Special to the Tribune-Star
TERRE HAUTE —
Portraits and still-lifes are timeless genres of painting where the intent of the artist is to capture the visual appearance of the subject. Traditionally, the masters of portraiture added psychological drama to their works of art, thereby creating a likeness of the sitter both inward and outward. Still-life painters working in the great Vanitas tradition used symbolism to hint at fleeting life, imminent decay and impending death.
During February, Halcyon Contemporary Art presents paintings by Nancy Nichols-Pethick and Ben Madeska, artists who continue to work within these great genres while adding a contemporary and personal vision. The opening reception will be from 7 to 9 p.m. Feb. 4. Yearbook Committee will provide musical entertainment beginning at 9 p.m.
Halcyon’s North Gallery will feature an exhibition of portraits by Nichols-Pethick.
“My most recent paintings explore the transformations that young adults go through and the periods of apparent dormancy that seem so necessary to the success of those transformations. An immature insect becomes (to all outward appearances) inactive, yet tremendous physical changes are taking place — changes that allow it to fully realize its adult form. The figures in these forest landscapes, in various states of sleeping and waking, are peaceful, yet vulnerable. I want to suggest that they are in the process of becoming, and that what they will become isn’t known, perhaps even to them. My students, past and present, are the models for these paintings, and their willingness to offer themselves as subjects is a testament to their own belief in the transformative potential of the visual image,” Nichols-Pethick said.
The artist received her master’s of fine arts in painting from Indiana State University in 2000, and her bachelor’s of fine arts in drawing from the University of Southern Maine in 1996. She is the recipient of numerous grants and awards, including an Indiana Arts Commission Artists Project Grant, and a Focus Indiana Initiative Award for the creation of public art in Terre Haute. Her work is widely exhibited throughout the United States. She serves as associate professor of painting at ISU and resides in Terre Haute with her husband, two children, one dog and two cats.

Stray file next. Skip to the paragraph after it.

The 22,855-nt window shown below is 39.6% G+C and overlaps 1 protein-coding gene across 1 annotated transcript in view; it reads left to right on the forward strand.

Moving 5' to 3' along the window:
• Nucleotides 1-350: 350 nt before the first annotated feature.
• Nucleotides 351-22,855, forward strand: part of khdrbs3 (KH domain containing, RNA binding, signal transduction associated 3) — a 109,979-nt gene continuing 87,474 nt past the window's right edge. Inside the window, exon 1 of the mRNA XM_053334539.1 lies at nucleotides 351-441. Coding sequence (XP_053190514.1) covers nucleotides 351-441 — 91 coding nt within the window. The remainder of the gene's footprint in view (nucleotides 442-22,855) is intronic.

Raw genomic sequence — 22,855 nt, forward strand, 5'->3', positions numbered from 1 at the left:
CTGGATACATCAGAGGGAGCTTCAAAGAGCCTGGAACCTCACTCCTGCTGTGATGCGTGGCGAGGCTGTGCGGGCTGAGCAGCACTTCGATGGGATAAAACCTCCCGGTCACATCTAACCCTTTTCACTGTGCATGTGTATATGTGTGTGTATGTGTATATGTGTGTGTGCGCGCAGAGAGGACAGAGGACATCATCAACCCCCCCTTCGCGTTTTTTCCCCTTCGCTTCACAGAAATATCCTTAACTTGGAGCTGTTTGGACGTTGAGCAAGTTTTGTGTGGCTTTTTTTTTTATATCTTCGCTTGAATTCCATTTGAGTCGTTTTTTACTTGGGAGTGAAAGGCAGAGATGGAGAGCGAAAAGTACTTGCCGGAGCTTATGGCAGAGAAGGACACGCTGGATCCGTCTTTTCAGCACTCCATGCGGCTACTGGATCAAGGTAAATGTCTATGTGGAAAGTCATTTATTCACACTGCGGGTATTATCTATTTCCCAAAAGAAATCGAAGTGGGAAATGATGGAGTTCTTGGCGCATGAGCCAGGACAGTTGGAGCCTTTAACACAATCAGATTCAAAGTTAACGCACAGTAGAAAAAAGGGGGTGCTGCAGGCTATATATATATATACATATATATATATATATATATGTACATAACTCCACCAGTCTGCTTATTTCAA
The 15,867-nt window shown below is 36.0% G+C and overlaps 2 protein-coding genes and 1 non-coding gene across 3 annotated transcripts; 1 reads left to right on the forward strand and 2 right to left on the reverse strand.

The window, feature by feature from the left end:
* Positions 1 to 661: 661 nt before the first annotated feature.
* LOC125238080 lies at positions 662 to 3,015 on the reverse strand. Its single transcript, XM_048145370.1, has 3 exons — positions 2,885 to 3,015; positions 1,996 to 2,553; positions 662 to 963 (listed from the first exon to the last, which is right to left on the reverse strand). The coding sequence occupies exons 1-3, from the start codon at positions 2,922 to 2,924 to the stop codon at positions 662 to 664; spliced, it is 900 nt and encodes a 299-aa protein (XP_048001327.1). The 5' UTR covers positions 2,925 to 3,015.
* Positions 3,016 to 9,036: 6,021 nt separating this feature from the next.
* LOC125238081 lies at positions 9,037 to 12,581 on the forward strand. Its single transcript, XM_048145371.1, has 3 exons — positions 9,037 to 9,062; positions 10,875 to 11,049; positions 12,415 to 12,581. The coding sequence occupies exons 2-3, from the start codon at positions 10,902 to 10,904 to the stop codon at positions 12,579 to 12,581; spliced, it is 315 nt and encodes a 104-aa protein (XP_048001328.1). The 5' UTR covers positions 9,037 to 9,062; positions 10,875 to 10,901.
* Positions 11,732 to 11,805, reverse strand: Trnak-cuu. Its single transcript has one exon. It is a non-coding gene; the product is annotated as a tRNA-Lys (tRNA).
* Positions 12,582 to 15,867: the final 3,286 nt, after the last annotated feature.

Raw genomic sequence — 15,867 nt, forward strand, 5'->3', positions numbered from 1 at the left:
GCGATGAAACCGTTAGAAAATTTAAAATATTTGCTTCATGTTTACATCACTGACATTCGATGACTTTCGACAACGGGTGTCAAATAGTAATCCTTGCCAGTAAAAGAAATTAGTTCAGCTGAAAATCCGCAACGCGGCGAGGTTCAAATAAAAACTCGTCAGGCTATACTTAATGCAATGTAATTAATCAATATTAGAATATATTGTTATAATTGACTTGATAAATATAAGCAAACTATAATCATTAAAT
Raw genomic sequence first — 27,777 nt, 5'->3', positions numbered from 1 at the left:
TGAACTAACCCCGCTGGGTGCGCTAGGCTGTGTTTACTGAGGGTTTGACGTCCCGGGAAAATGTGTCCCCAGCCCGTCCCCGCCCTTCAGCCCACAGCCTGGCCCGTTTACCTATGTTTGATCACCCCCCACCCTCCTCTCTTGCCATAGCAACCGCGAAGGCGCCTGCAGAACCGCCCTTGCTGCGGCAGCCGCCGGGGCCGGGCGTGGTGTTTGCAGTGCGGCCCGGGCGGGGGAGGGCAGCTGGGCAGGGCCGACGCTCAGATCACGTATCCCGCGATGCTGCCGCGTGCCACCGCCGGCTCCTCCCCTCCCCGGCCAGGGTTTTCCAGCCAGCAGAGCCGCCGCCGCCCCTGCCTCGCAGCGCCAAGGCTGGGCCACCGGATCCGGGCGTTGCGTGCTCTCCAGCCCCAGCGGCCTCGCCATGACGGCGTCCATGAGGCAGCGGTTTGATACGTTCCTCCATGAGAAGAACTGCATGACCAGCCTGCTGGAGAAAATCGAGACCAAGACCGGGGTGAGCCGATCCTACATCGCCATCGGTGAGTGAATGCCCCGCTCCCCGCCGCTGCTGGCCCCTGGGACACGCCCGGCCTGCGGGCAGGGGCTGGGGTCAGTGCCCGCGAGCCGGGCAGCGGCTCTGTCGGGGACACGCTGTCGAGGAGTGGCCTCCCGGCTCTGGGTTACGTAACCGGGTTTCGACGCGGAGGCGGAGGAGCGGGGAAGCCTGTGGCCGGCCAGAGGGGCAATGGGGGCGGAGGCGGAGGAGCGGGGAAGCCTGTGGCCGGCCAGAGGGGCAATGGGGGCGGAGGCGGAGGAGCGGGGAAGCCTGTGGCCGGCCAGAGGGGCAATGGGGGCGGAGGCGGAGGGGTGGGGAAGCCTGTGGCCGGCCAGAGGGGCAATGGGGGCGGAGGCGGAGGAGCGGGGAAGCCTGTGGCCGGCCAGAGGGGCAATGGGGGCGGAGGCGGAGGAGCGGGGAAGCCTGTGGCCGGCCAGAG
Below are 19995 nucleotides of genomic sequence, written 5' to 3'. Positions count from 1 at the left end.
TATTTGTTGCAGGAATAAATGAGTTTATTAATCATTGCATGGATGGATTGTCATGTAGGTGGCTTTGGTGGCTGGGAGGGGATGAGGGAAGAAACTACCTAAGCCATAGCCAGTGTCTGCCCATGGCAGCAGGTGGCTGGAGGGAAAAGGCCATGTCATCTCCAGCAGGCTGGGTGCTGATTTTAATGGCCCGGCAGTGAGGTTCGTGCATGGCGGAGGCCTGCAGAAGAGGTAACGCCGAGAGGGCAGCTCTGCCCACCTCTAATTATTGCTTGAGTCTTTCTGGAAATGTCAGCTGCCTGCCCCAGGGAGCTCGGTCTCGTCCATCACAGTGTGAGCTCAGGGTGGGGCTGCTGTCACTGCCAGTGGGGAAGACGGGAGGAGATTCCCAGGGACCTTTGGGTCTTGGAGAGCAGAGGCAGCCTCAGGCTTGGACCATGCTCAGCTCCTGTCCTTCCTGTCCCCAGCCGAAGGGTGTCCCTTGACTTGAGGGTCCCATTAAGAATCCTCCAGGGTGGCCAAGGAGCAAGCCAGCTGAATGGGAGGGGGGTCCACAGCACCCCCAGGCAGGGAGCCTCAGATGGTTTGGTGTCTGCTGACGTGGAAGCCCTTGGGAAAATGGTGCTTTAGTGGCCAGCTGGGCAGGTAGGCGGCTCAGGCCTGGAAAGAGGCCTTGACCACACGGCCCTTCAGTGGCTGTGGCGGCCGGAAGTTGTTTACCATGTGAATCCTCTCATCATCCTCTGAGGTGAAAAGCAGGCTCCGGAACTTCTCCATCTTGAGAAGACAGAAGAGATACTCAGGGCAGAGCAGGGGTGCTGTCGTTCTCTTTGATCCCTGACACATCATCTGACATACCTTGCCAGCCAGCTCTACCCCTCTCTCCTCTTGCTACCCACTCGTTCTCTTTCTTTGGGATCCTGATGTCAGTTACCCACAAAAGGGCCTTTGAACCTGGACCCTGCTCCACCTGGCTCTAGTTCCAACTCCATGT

The South Gallery & Project Room at Halcyon will feature paintings by Madeska. Describing his work, Madeska said: “I am fascinated by cuts of meat, aesthetically and conceptually. The colors and forms of raw meat are quite beautiful, and I challenge the viewer to see that in my paintings. As depictions of flesh, these paintings serve as meditations on our own mortality and vulnerability. Death and decay can be powerful statements of life. The whole process of preparing meat — pieces of flesh and muscle cut from carcasses and packaged for consumption, is endlessly interesting to me. A cut of meat is the result of acts of tremendous violence and yet is almost entirely — deliberately — banal in its presentation at the store and on the plate.”
Madeska attended the University of Wisconsin-Madison and received his bachelor’s degrees in art and anthropology with an emphasis in African studies in 2004. During the summer of 2005 he traveled to San Gemini, Italy, with a program from the University of Wisconsin-Milwaukee. While there, he studied historic preservation methods, learned traditional painting techniques including fresco, worked on an archaeological dig, and explored the cities, art, and cuisine of central Italy. After returning to the U.S., he enrolled in the School of the Art Institute of Chicago and In 2009, received his master’s degree in visual and critical studies with his thesis titled, “Food Poetics: Essays on the Use and Meaning of Food.” After graduation, he moved to Terre Haute. He has worked as a gallery assistant at the Swope Art Museum, completing a collections management internship there in 2010. While at the Swope, he also taught two courses for the Summer Youth Art Program during the summer of 2010. He currently works as the museum coordinator for the CANDLES Holocaust Museum and Education Center. He has exhibited work in various shows, galleries and auctions throughout the Midwest and beyond.